Chancellor denies knowing of allegation
The priest is now with the Diocese of Saginaw, Mich.
YOUNGSTOWN -- A new complaint of sexual abuse has surfaced against a former priest of the Catholic Diocese of Youngstown.
Nancy Yuhasz, the diocesan chancellor, said today that the diocese was unaware of a new allegation that recently surfaced against the Rev. John Hammer, 49, now a priest with the Diocese of Saginaw, Mich.
"We were not even aware if it," Yuhasz said.
It's the second complaint to become public against a priest with ties to Youngstown.
A former priest, Robert M. Burns, left the Youngstown Diocese to work in Boston. He later was defrocked and served time in a New Hampshire prison for molesting a boy.
Abuse claims have skyrocketed amid calls for married priests and resignations of top church officials, but there have been no local protests, Yuhasz said. The ongoing Bishop's Appeal exceeds its goals every year and is on target this year, she noted.
The new claim was made by an unidentified Bexley, Ohio, man who claimed he was abused by Father Hammer while the priest was working at St. Louis Parish in Louisville in Stark County, which is part of the Youngstown diocese, said Yuhasz.
He is being represented by a lawyer, she added.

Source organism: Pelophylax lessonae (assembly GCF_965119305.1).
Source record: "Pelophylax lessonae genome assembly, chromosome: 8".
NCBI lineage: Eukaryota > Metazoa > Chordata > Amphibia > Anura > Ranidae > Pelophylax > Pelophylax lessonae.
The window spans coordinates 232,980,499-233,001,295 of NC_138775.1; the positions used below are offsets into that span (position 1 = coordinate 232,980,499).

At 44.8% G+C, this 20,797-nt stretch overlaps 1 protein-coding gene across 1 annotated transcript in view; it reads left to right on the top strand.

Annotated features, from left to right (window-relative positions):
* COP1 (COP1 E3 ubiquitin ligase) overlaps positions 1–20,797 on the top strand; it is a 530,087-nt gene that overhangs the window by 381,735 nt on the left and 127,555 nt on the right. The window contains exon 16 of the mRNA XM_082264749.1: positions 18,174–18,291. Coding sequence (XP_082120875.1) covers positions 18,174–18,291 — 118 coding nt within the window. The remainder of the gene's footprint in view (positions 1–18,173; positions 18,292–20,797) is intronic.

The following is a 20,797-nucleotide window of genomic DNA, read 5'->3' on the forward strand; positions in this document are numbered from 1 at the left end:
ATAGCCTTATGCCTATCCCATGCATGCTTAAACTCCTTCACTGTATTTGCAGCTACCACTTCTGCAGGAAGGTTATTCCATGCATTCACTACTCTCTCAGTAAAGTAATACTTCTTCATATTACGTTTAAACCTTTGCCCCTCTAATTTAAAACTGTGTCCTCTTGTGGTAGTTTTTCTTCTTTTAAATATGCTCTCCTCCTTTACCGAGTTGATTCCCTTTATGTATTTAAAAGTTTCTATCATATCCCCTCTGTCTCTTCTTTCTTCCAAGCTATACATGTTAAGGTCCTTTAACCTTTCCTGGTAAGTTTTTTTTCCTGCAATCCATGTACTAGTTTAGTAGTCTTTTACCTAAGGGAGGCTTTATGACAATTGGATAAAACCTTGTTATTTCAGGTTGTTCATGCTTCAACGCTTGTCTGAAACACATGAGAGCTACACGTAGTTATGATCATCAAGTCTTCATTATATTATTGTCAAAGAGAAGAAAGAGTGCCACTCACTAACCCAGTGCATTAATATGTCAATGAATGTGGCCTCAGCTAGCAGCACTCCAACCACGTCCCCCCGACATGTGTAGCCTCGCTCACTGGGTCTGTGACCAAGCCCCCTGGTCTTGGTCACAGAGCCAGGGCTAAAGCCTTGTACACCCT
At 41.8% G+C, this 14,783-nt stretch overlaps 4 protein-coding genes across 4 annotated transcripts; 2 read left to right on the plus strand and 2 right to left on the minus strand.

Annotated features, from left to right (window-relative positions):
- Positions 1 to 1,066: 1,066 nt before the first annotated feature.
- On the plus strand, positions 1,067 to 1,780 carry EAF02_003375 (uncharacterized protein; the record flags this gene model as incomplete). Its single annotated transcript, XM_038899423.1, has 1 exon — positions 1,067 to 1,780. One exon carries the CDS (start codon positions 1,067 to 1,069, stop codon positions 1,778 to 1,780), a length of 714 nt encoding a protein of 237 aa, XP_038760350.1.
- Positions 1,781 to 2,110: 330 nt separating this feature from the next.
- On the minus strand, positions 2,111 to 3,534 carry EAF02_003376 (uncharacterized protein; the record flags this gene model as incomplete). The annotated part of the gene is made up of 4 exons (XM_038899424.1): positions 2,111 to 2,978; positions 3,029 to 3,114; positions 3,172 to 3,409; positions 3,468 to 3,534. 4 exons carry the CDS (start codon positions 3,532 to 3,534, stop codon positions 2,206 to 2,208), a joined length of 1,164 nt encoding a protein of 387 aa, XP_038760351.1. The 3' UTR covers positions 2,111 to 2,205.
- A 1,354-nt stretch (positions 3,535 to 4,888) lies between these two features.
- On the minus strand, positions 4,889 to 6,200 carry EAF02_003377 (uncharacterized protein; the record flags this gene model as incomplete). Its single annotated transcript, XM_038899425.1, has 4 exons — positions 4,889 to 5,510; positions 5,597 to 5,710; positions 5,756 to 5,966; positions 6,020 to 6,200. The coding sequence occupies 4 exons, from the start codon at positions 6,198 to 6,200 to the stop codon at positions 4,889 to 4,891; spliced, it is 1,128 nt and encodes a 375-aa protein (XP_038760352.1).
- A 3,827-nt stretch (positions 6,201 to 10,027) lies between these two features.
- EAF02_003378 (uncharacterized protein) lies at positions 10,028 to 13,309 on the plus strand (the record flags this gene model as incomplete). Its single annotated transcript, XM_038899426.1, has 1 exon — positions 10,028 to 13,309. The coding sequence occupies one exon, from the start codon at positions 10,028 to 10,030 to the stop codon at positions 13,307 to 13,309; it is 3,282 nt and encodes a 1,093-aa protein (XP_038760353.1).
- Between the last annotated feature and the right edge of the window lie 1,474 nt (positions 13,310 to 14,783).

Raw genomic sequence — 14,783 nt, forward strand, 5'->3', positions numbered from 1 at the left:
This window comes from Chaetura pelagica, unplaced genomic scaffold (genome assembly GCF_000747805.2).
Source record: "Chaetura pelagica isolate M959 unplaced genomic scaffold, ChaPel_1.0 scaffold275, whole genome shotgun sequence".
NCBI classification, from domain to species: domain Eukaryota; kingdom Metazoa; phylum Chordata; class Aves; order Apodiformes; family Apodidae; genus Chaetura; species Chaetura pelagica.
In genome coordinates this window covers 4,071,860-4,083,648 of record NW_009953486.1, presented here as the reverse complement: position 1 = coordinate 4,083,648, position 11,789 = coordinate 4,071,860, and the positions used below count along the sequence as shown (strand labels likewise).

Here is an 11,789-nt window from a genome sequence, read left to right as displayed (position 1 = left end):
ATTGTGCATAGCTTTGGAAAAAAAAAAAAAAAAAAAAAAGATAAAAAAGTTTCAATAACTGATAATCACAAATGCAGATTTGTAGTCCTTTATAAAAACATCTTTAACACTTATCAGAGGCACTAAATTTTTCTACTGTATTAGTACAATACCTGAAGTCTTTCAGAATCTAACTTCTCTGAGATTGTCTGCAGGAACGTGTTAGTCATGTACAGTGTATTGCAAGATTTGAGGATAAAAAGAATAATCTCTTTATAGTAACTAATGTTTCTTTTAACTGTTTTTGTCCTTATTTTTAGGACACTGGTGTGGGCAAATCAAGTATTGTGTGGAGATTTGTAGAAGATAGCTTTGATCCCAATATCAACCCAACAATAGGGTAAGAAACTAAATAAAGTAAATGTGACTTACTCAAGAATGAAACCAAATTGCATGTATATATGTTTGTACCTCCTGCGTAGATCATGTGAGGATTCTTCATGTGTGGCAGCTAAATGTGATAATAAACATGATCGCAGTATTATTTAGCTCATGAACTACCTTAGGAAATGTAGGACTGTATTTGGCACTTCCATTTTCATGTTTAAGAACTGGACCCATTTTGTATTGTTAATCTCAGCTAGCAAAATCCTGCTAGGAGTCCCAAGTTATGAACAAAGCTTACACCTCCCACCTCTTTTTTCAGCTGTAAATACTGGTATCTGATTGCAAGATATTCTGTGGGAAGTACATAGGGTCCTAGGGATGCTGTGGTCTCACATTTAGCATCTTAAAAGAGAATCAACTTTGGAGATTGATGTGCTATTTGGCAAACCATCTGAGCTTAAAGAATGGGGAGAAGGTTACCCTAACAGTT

The diocese has been reviewing its files on priests because of the national problem. There was no information about the Bexley man in the file.
Father Hammer was removed in 1985 after allegations of abuse at St. Aloysius Parish in East Liverpool in Columbiana County, which is also part of the Youngstown diocese. He was sent for treatment and later formally transferred to Saginaw.
Father Hammer now is pastor at the Church of St. Mary in Alma, Mich., and Mount St. Joseph Church in St. Louis, Mich. On Sunday, he informed the congregations he had engaged in misconduct in the Youngstown diocese, according to published reports.
Information about the abuse in East Liverpool was not turned over to authorities in Columbiana County at the request of the victim's family, Yuhasz said.
Stark County Prosecutor Robert Horowitz has said he will not prosecute the new claim that came to light because the statute of limitations has expired, Yuhasz said.
The diocese will send information to the other five counties, if requests are made, Yuhasz said.
There have been no abuse complaints since 1994, when the diocese approved a written plan.
Monsignors Robert J. Siffrin and John A. Zuraw have been conducting the reviews for the Youngstown diocese.
Monsignor Siffrin said today the review found several cases dating to the 1980s and earlier. He declined to give a number.
Several people connected to the Father Hammer and Burns cases have come forward seeking counseling, Monsignor Siffrin said.
The diocese takes all reports of sexual abuse, "very, very seriously," the monsignor said.
The previous complaint against Father Hammer and the complaint against Burns were handled by then-Bishop James Malone, who was a friend of Monsignor Siffrin's.
The bishop's pro-active policies and access to new ideas and experts helped provide good leadership for the diocese, Monsignor Siffrin said.